They're bouncy, bouncy, bouncy, bouncy, bouncy, fun, fun, fun, fun, fun...Anyone who knows me knows how much I love the native client experience. I’ve had the honor to work with a team that created a new segment in Windows drawing applications and I’ve worked on native iOS applications and I LOVE that experience. I think User Experience, or UX, is so important and I believe the best way to provide that important experience is through native API’s provided by the platform vendor. So, yes, I’m going back to writing desktop software. No, it’s not on the Mac, or iOS, even though I’d love to do that. I’m going back to writing Windows software. That’s right, back to C++ and Windows! I can see my fellow LEVEL’ites rolling their eyes. That’s ok, I likes me some native clients. It’s in my blood.


Where is a great question. We’re staying in San Luis Obispo, we don’t plan on leaving this place. I’m going to work for a company called CygNet. They’re a product company. From the CygNet website.

CygNet Software provides enterprise software and industry solutions that collect, manage and distribute essential operations data. Robust, proven and evergreen, CygNet extends customer horizons with improved operational efficiency and increased market responsiveness

I’ll be working on products used to collect and analyze data from Oil and Gas Pipelines, and I get to work on UI again! Yes, I’m pretty stoked about it!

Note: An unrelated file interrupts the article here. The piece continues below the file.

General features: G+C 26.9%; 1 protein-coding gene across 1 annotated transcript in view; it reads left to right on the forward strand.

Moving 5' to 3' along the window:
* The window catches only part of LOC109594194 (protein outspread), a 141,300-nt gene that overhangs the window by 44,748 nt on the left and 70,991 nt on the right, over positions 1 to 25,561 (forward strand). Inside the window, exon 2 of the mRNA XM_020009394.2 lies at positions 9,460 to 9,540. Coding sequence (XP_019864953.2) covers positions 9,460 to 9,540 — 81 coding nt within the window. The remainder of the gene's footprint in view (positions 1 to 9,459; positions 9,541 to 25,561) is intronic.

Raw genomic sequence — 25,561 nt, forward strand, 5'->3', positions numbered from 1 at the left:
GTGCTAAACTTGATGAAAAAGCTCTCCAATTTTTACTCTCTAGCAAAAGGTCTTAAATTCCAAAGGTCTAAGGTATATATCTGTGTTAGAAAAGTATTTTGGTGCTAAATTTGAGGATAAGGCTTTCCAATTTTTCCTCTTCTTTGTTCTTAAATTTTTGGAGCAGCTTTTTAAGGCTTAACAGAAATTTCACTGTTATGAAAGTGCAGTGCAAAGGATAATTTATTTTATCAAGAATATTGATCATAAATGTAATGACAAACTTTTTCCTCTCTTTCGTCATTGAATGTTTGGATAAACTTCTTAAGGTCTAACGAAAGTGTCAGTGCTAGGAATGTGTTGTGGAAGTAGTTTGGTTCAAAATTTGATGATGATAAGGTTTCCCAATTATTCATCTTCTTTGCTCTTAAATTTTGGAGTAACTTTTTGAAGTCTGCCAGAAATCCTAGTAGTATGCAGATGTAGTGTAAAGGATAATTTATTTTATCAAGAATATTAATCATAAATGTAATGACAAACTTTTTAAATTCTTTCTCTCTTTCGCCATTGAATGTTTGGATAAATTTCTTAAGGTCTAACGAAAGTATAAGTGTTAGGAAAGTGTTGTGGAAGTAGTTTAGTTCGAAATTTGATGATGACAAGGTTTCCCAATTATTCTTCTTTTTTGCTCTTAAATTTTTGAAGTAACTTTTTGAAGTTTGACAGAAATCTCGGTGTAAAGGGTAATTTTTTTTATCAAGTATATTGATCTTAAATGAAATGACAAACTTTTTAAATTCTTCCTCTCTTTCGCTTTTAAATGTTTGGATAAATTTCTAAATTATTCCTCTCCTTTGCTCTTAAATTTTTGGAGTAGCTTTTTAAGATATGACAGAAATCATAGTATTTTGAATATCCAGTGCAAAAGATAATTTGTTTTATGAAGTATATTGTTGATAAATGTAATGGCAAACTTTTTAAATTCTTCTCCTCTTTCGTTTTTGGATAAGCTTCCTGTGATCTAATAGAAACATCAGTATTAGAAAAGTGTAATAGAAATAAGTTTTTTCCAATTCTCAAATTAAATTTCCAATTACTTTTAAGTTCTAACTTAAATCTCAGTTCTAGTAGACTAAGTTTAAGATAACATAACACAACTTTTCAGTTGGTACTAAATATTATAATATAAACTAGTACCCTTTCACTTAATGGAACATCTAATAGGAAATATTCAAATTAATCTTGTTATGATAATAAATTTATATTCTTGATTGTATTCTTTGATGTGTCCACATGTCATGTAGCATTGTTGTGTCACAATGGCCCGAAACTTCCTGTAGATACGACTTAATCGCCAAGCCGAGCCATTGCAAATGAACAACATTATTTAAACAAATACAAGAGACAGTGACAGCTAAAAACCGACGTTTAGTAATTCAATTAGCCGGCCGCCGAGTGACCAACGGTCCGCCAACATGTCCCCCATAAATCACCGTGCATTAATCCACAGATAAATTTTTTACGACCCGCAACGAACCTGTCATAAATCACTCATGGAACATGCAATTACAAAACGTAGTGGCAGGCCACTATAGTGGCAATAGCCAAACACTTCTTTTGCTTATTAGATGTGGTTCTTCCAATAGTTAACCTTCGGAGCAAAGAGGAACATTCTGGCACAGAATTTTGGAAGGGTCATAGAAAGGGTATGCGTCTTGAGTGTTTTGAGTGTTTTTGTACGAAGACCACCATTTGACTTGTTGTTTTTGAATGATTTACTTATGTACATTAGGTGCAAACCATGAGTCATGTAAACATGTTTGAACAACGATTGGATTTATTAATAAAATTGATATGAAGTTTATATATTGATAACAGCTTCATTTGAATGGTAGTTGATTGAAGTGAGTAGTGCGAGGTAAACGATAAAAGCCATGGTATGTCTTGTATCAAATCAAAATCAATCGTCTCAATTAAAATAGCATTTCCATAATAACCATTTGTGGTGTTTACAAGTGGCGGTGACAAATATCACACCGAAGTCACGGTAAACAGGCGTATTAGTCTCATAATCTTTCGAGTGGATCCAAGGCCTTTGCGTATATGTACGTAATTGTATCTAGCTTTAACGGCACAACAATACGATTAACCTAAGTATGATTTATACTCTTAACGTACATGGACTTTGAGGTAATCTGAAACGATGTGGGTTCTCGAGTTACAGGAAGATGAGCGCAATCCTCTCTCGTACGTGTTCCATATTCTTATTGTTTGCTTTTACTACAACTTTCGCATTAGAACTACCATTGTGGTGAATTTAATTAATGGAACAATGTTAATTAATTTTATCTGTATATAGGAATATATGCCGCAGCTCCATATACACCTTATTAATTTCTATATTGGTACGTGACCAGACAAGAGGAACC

On the LEVEL

LEVEL is a definite powerhouse when it comes to the web. In fact I’d encourage young up-and-coming web developers or designers to consider LEVEL as a place to start your career. You’ll learn loads. LEVEL is chock full of great web developers, not to mention fantastic designers.

A wonderful boquet of flowers.Oh, yeah, and there’s this great group of folks, they keep in a dark room, that develop great, high performance, highly scalable, web services. One of our web services is serving near four million users worldwide, and growing every day. Yes, LEVEL can build these things. Shhhhhh, keep that under your hat, it’s a secret!

Would I work here again? Absolutely. That’s what made this decision so tough.


I don’t believe in saying Goodbye, goodbye is forever. I’ll just say TTFN *Le Publetta.

*Le Publetta is a combination of LEVEL, Publicis, and Rosetta. I think it’s a strong name, don’t you?

Development fun Life

The Past Weblog: My First Windows App

The original Rob Fahrni “Back when I was a young programmer… That seems like the correct way to introduce you to my first ever Windows application. I’ve kept the code for many years, and I’ve only recently moved it from 3.5″ floppies to a CD. I was checking out the code a couple of days ago and boy have I come a VERY LONG way since that project.”

I just happened to stumble upon this post while Googling for something to use in another post. My old weblog served me well and has become a bit crufty over time. The archives still work and the site still gets quite a few hits a day thanks to Google, and a nice nine-year run. (Wow, I forgot to celebrate my 10th year of weblogging, darn.)

My work on iOS based applications reminds me of my time back in my early Windows development days. It was so exciting and new. I had so much to learn and I was excited about learning it. That’s how I feel about iOS today. It’s a very exciting time.

Anywho, the link to the code for Rob’s Tic-Tac-Toe still works.

Maybe I should do an iOS version, just for old times sake?